A strong beginning to a post-apocalyptic series, Falling Sky takes the zombie plague to a steampunk, airship-filled future. When the Bug first started to spread, humanity soon realized the safest place was in the sky. Ben Gold ekes out a living by scavenging the ruins of earth, and hiring himself out for protection duty to a group of boffins (scientists intent on finding a cure for the Bug). However, few survivors are so high-minded, and Ben barely survives an attack from the nearby, and newly violent, city of Gastown. Determined to retrieve his stolen airship, Ben stumbles across a terrifying plot and must make a choice. Does he run, as his instincts are screaming at him to do, or does he make a stand to protect the last sliver of hope humanity has?
“I’m halfway to the exit when I see the Feral. It’s lying on the floor blood pooling around it. But it’s not dead. It’s squirming, weak from the loss of blood, its eyes wild. I don’t need to kill it. Nature will do that for it. But I can’t risk it lashing out at me, or shaking a drop of blood at me, so I stop and fire three bullets into its head, knowing that the gunshots will likely alert any raiders nearby.”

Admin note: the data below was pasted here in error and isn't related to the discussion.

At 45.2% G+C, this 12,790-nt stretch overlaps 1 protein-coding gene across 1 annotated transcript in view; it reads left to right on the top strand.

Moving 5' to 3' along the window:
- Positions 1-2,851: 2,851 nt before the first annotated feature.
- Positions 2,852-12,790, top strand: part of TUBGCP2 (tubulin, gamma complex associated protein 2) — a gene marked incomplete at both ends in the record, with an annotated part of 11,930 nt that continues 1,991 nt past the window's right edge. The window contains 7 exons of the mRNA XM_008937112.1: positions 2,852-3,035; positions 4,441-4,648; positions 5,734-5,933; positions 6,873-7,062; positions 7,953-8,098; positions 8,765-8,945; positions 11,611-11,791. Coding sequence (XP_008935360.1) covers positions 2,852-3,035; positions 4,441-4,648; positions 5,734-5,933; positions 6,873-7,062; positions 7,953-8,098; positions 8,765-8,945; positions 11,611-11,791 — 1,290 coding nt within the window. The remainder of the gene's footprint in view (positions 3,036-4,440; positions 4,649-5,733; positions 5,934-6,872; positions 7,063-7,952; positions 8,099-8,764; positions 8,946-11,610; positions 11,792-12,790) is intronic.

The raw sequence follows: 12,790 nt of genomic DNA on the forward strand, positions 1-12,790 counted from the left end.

Rajan Khanna has created an engaging and enjoyable post-apocalyptic world in his book Falling Sky. Rajan’s world is incredibly real and remarkably detailed, from the descriptions of a salvage run to the emotional cost paid by the survivors. All characters are beautifully rendered, making it easy for readers to care deeply about their plight, but also manages to not get too bogged down in touchy-feely sentimentality. The zombie mythology has been tweaked in several ways that makes this book feel fresh, and helps it to stand out from the horde of other books using that theme. Falling Sky is a bit of a genre mash, and could easily appeal to science fiction, steampunk, action adventure and the occasional horror fans alike. Definitely worth the read!
[signoff predefined=”Social Media Reminder” icon=”facebook”][/signoff]